Dead... and Back is a survival horror Role Playing Game. The Anarchy Zones is its official setting - aliens, reanimates, and the ruins of 2055 America.

Tuesday, March 26, 2013

Quiet Reanimate Seder Thoughts

"This is the bread of affliction, which our forefathers ate in the land of Egypt..."

You find a lot of people going through religious festivals these days. I really can't attest if belief is making a comeback or not. Even in New Birmingham there are probably a lot of those with minimal faith that put on airs to take advantage of a good thing. But, so far as I can tell there are a lot of festivals.

Obviously, most of these rituals pre-date electricity, so its something to bring people together without using too much in the way of resources. Kind of like how Classic Rock and Classical compositions have changed places - quartets and candles are still possible, sparing the fuel for generators to run the electric guitars and light show - that is high society extravagance!

There is also the excuse to eat - never underestimate how many of our holidays center around food. If you can't splurge on your scarce supplies in the name of god, when can you? Well, obviously it should be never - but if you really did get held in that austerity, would you want to live?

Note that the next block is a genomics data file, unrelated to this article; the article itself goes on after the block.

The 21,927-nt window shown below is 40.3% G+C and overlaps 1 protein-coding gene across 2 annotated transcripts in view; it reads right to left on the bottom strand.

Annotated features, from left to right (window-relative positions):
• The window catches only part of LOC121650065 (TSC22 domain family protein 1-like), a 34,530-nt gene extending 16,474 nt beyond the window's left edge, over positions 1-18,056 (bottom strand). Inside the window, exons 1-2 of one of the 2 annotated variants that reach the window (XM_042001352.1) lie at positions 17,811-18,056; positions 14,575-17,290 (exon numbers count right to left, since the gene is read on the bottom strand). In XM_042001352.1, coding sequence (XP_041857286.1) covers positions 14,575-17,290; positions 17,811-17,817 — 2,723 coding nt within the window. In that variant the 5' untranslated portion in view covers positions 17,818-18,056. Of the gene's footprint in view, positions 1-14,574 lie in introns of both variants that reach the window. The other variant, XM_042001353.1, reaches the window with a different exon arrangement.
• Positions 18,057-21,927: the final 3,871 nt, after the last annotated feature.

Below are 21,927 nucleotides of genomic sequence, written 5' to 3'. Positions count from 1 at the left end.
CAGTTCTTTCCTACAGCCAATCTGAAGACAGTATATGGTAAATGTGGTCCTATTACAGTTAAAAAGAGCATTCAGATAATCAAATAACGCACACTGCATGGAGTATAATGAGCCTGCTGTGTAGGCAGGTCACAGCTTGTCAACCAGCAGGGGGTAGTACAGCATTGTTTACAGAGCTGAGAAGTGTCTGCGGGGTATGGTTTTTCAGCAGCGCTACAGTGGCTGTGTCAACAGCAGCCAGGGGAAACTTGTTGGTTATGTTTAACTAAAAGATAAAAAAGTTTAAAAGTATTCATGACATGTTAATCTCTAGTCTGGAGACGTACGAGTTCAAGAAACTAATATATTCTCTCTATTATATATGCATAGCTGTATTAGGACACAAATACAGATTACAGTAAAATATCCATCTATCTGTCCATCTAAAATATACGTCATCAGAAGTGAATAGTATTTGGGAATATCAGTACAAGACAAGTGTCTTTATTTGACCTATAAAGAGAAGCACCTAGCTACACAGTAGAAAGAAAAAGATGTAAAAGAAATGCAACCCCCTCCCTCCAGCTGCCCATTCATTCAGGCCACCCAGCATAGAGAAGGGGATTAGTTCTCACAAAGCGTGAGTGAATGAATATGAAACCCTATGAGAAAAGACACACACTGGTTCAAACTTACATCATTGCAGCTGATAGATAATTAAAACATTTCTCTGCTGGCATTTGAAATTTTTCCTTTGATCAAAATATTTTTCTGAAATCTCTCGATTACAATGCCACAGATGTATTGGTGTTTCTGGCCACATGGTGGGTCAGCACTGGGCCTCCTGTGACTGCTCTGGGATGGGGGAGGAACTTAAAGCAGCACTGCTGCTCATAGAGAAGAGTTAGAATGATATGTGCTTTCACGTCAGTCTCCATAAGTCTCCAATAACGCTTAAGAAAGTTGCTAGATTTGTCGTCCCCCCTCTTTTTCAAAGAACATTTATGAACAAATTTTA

Taking a less facetious tone - that may be a reason for the rise of spirituality. To have something to live for, or belief that those taken down in the hard days of the Event are in a better place, where we can see them again soon. (But not too soon, of course.) If not the afterlife, then deliverance and affliction are powerful themes when in any disaster, especially one that seems so supernatural.

While recovering the technological artifacts is where the big money is, there is a good market for preserving religious and social ones too. Some of these can be difficult - you can't just throw a torah or icon in a sack drag it around after all. You need to escort a rabbi or have a priest demonstrate proper care. Still, even if you do it for some religion you've never heard of, there is that extra warm feeling in your heart for doing it, in addition to standard fees your charging. I just know there is that satisfaction, and you don't get it from just grabbing generators and nano-vac. Its the closest I feel to relgious.

Well, its not for me to judge, but you'd be remiss without a bit of spirit in the zone.

And on that note, have a joyful passover. L'Çhaim.

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